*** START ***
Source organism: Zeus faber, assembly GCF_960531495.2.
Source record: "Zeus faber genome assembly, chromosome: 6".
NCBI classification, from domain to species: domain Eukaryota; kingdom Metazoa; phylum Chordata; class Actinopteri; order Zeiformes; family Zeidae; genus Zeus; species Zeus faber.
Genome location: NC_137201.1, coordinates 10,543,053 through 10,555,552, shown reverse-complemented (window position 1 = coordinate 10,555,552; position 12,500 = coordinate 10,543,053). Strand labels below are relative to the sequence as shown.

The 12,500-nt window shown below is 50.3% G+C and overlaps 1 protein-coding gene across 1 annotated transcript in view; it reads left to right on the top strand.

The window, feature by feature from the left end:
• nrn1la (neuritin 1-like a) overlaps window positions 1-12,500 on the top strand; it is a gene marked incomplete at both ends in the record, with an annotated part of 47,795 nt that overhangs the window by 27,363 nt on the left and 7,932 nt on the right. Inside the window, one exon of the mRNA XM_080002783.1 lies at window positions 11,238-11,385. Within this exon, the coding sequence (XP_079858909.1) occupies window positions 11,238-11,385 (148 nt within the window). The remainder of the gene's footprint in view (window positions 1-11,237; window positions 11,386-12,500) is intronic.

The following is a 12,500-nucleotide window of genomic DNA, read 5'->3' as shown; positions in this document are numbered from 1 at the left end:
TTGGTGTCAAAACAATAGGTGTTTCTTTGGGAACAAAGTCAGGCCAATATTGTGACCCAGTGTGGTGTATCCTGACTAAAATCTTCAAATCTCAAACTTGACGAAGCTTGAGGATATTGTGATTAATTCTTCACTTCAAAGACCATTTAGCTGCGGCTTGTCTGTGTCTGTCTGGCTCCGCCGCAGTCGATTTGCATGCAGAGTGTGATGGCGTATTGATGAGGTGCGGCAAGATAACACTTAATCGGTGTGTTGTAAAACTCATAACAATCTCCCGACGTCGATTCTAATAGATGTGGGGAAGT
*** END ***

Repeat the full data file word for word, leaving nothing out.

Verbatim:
Source organism: Zeus faber, assembly GCF_960531495.2.
Source record: "Zeus faber genome assembly, chromosome: 6".
NCBI classification, from domain to species: domain Eukaryota; kingdom Metazoa; phylum Chordata; class Actinopteri; order Zeiformes; family Zeidae; genus Zeus; species Zeus faber.
Genome location: NC_137201.1, coordinates 10,543,053 through 10,555,552, shown reverse-complemented (window position 1 = coordinate 10,555,552; position 12,500 = coordinate 10,543,053). Strand labels below are relative to the sequence as shown.

The 12,500-nt window shown below is 50.3% G+C and overlaps 1 protein-coding gene across 1 annotated transcript in view; it reads left to right on the top strand.

The window, feature by feature from the left end:
• nrn1la (neuritin 1-like a) overlaps window positions 1-12,500 on the top strand; it is a gene marked incomplete at both ends in the record, with an annotated part of 47,795 nt that overhangs the window by 27,363 nt on the left and 7,932 nt on the right. Inside the window, one exon of the mRNA XM_080002783.1 lies at window positions 11,238-11,385. Within this exon, the coding sequence (XP_079858909.1) occupies window positions 11,238-11,385 (148 nt within the window). The remainder of the gene's footprint in view (window positions 1-11,237; window positions 11,386-12,500) is intronic.

The following is a 12,500-nucleotide window of genomic DNA, read 5'->3' as shown; positions in this document are numbered from 1 at the left end:
TTGGTGTCAAAACAATAGGTGTTTCTTTGGGAACAAAGTCAGGCCAATATTGTGACCCAGTGTGGTGTATCCTGACTAAAATCTTCAAATCTCAAACTTGACGAAGCTTGAGGATATTGTGATTAATTCTTCACTTCAAAGACCATTTAGCTGCGGCTTGTCTGTGTCTGTCTGGCTCCGCCGCAGTCGATTTGCATGCAGAGTGTGATGGCGTATTGATGAGGTGCGGCAAGATAACACTTAATCGGTGTGTTGTAAAACTCATAACAATCTCCCGACGTCGATTCTAATAGATGTGGGGAAGT